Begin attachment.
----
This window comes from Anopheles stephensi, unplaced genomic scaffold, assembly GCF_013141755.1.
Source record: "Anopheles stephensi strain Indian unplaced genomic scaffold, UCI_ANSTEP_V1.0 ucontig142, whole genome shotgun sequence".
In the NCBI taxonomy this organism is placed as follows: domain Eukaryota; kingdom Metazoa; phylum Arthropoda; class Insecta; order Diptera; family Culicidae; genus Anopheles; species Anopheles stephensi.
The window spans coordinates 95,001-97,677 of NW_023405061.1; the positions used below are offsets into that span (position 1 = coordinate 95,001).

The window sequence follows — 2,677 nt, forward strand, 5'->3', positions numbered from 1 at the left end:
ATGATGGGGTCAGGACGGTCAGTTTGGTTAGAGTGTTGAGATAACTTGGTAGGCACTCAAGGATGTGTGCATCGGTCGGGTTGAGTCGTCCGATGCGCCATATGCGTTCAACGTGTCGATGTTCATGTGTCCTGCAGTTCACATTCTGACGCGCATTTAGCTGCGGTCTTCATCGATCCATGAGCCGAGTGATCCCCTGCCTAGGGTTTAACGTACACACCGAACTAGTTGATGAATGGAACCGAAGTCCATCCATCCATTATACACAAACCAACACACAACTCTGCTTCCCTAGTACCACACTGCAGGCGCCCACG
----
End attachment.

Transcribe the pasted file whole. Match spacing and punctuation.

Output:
This window comes from Anopheles stephensi, unplaced genomic scaffold, assembly GCF_013141755.1.
Source record: "Anopheles stephensi strain Indian unplaced genomic scaffold, UCI_ANSTEP_V1.0 ucontig142, whole genome shotgun sequence".
In the NCBI taxonomy this organism is placed as follows: domain Eukaryota; kingdom Metazoa; phylum Arthropoda; class Insecta; order Diptera; family Culicidae; genus Anopheles; species Anopheles stephensi.
The window spans coordinates 95,001-97,677 of NW_023405061.1; the positions used below are offsets into that span (position 1 = coordinate 95,001).

The window sequence follows — 2,677 nt, forward strand, 5'->3', positions numbered from 1 at the left end:
ATGATGGGGTCAGGACGGTCAGTTTGGTTAGAGTGTTGAGATAACTTGGTAGGCACTCAAGGATGTGTGCATCGGTCGGGTTGAGTCGTCCGATGCGCCATATGCGTTCAACGTGTCGATGTTCATGTGTCCTGCAGTTCACATTCTGACGCGCATTTAGCTGCGGTCTTCATCGATCCATGAGCCGAGTGATCCCCTGCCTAGGGTTTAACGTACACACCGAACTAGTTGATGAATGGAACCGAAGTCCATCCATCCATTATACACAAACCAACACACAACTCTGCTTCCCTAGTACCACACTGCAGGCGCCCACG